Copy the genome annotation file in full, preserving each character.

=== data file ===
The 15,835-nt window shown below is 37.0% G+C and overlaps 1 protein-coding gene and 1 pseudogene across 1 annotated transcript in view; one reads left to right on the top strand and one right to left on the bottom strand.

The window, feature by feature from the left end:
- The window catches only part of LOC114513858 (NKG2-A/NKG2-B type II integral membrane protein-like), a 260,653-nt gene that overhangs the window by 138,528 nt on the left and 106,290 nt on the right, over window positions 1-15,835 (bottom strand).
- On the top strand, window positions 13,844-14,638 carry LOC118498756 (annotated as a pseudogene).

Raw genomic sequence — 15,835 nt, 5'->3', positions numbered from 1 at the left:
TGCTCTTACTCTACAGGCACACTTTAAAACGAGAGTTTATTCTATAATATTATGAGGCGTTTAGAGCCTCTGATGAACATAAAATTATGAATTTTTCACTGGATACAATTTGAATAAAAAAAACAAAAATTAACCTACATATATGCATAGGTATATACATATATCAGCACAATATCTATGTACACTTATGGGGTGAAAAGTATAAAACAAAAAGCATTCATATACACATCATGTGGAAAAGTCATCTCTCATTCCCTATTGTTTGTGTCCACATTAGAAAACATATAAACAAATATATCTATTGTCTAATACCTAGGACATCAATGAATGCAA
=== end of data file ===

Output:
The 15,835-nt window shown below is 37.0% G+C and overlaps 1 protein-coding gene and 1 pseudogene across 1 annotated transcript in view; one reads left to right on the top strand and one right to left on the bottom strand.

The window, feature by feature from the left end:
- The window catches only part of LOC114513858 (NKG2-A/NKG2-B type II integral membrane protein-like), a 260,653-nt gene that overhangs the window by 138,528 nt on the left and 106,290 nt on the right, over window positions 1-15,835 (bottom strand).
- On the top strand, window positions 13,844-14,638 carry LOC118498756 (annotated as a pseudogene).

Raw genomic sequence — 15,835 nt, 5'->3', positions numbered from 1 at the left:
TGCTCTTACTCTACAGGCACACTTTAAAACGAGAGTTTATTCTATAATATTATGAGGCGTTTAGAGCCTCTGATGAACATAAAATTATGAATTTTTCACTGGATACAATTTGAATAAAAAAAACAAAAATTAACCTACATATATGCATAGGTATATACATATATCAGCACAATATCTATGTACACTTATGGGGTGAAAAGTATAAAACAAAAAGCATTCATATACACATCATGTGGAAAAGTCATCTCTCATTCCCTATTGTTTGTGTCCACATTAGAAAACATATAAACAAATATATCTATTGTCTAATACCTAGGACATCAATGAATGCAA